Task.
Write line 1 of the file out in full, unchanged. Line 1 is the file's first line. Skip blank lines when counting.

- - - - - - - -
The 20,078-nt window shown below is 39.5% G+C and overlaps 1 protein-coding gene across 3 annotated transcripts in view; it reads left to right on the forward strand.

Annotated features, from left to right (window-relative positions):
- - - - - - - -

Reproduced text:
The 20,078-nt window shown below is 39.5% G+C and overlaps 1 protein-coding gene across 3 annotated transcripts in view; it reads left to right on the forward strand.